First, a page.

Corn starch, potato starch and frumina: differences, how to use them and how to replace them

We all know cornstarch , potato starch and frumina because we often find these ingredients in dessert recipes or in savory preparations. But how do they differ? When is it better to use one or the other? Let’s find out how to best use and how to eventually replace these natural starches and thickeners .

The starches , which are corn, wheat or potatoes, are useful in many recipes as they are used as thickeners and therefore allow you to make the right consistency to puddings, jellies, sauces, creams, etc. In other cases, however, they are useful to make some preparations softer, for example in the case of cakes and donuts.

But what are the differences between the most common products available to us? Can starches be used by swapping them? Let’s try to understand better.


  • Corn flour
  • Potato starch
  • frumina
  • Corn starch, potato starch and frumina: can they be replaced?

Corn flour

L ‘ cornstarch , known as cornstarch , is obtained by grinding the endosperm of maize grains and comes in the form of fine white powder. Not to be confused with the yellow corn flour obtained from the whole grain.
On a nutritional level, cornstarch is mainly composed of carbohydrates and one of the biggest advantages it offers is that it is a gluten-free product that can therefore also be used by those suffering from celiac disease (unlike the frumina we are talking about below).

Cornstarch is mainly used as a thickener and must be added at the end of the sieved preparation so that no lumps and cream, sauce, pudding, jelly, etc. appear. that is being prepared has a smooth and homogeneous consistency. Corn starch is also suitable for replacing, in a smaller percentage, flour in sweets in order to make them softer.

Finally, few know that corn starch can even replace eggs in some recipes. The right proportion is 1 or 2 tablespoons of cornstarch each egg.

You may also be interested in corn starch:

  • Corn starch: 10 alternative uses
  • Corn starch: properties, uses and where to find cornstarch
  • Cornstarch: properties, secrets and recipes for using it

Potato starch

In this case, starch is extracted not from the grains of a cereal, but from the potatoes. What we know with the generic name of potato starch is a perfect thickener but, compared to cornstarch and frumina, it has a finer consistency and a higher power. For this you need to be very careful about the dose to be used avoiding to exceed in order not to risk the glue effect. The correct proportion is ¼ of the total flour used for the preparation (however, there are also those who reach 1/3).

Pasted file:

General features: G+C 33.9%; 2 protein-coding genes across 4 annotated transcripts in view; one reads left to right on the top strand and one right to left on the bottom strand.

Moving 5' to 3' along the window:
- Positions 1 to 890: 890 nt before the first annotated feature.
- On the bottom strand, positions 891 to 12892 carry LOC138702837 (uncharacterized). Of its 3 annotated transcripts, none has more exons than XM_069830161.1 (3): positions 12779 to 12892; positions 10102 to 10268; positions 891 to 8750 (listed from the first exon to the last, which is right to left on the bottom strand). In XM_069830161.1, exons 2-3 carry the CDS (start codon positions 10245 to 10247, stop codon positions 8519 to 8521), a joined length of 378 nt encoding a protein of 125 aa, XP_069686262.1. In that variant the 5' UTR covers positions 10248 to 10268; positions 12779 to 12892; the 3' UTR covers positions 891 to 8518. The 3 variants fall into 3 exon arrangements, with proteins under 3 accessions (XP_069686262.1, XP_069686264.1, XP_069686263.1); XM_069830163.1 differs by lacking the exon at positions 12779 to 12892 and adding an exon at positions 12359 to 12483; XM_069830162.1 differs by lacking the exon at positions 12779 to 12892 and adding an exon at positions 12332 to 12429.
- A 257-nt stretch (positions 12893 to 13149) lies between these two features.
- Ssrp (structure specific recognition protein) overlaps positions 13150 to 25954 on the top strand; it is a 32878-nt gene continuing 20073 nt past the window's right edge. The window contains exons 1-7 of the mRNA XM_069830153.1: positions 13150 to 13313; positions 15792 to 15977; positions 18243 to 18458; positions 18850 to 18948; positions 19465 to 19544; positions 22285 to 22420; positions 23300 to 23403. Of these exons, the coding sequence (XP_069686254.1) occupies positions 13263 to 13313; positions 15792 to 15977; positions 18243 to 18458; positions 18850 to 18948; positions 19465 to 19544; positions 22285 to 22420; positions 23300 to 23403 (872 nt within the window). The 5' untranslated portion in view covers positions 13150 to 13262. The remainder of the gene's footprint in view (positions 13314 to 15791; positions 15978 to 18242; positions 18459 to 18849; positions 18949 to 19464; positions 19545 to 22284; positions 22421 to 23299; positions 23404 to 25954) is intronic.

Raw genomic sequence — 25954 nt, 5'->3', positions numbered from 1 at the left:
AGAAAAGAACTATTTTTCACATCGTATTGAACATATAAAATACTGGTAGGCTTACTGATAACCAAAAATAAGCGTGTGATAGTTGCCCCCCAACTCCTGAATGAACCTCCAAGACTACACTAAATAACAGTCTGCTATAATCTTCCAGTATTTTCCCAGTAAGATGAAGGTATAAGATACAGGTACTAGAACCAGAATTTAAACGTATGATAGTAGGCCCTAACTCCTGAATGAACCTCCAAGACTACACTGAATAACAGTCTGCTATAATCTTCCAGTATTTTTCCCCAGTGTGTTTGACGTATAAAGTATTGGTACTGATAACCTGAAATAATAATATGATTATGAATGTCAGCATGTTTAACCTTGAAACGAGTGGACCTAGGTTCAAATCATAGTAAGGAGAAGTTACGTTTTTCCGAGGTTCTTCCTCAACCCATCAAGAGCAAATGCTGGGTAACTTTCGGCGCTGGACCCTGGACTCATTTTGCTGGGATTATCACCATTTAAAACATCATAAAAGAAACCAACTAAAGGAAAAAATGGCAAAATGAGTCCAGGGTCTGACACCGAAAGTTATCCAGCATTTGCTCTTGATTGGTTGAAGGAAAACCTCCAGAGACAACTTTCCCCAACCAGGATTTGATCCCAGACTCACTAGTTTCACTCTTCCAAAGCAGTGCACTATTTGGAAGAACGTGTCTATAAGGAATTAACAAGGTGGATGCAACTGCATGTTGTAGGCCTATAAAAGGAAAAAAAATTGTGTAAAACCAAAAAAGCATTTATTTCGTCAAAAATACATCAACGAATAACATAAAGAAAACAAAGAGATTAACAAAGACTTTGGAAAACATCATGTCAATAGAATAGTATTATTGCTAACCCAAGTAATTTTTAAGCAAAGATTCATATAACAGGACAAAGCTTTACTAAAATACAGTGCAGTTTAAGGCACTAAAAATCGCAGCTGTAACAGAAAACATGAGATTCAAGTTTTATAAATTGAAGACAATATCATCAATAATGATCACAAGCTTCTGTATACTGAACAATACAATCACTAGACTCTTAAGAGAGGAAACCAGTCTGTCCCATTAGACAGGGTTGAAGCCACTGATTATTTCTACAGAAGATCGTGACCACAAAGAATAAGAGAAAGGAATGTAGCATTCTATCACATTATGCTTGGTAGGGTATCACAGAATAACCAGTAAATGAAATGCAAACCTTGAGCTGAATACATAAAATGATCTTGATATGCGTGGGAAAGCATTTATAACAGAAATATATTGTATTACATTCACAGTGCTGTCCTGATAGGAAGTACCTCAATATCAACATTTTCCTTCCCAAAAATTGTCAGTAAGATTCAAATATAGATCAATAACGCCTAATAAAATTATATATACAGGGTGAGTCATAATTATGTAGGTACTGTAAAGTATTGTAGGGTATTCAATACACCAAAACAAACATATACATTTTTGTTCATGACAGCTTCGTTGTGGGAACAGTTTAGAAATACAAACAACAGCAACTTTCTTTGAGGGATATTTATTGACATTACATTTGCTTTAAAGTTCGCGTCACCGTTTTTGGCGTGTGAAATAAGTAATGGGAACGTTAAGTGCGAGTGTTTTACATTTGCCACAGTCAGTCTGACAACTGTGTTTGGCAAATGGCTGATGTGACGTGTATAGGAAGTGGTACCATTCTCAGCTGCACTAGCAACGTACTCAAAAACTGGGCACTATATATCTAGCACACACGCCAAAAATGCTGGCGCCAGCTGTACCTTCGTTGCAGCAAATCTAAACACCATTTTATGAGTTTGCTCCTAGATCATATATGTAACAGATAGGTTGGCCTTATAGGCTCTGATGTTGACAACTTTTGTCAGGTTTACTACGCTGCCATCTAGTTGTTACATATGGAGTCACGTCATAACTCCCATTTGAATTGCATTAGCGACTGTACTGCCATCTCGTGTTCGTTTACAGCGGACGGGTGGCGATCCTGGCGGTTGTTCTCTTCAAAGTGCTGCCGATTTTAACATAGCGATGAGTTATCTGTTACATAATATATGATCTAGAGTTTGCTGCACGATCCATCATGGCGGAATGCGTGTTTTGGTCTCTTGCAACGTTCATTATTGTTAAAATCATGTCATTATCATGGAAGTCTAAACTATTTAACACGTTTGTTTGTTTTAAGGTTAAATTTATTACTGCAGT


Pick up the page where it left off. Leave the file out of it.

It is used exclusively (or almost) in sweet preparations. Also in this case it is a gluten-free starch also suitable for recipes for intolerant or celiac people.

On potato starch you can learn more here:

  • Potato starch: properties, uses in the kitchen and for beauty


This starch is obtained from wheat and is used, like the previous ones, both as a thickener and in leavened preparations in order to make them softer. In this case the right proportion to keep in mind is 1/3 of frumina compared to flour. The big difference with the other two solutions is that the frumina cannot be used for “gluten free” preparations and it could also be a little heavier and more difficult to digest than cornstarch and starch.

Corn starch, potato starch and frumina: can they be replaced?

Basically these 3 ingredients are interchangeable with each other, bearing in mind the different proportions that must be respected between starch and flour and the indications of the various preparations that are intended to be made. The big difference is substantially in the presence or not of gluten even if, perhaps, among these starches the one with slightly more particular characteristics is potato starch.

We can therefore conclude that it would be preferable to use the starch where the recipe requires it and also to use the other two starches interchangeably, for example if you have one available and not the other.

Leave a Comment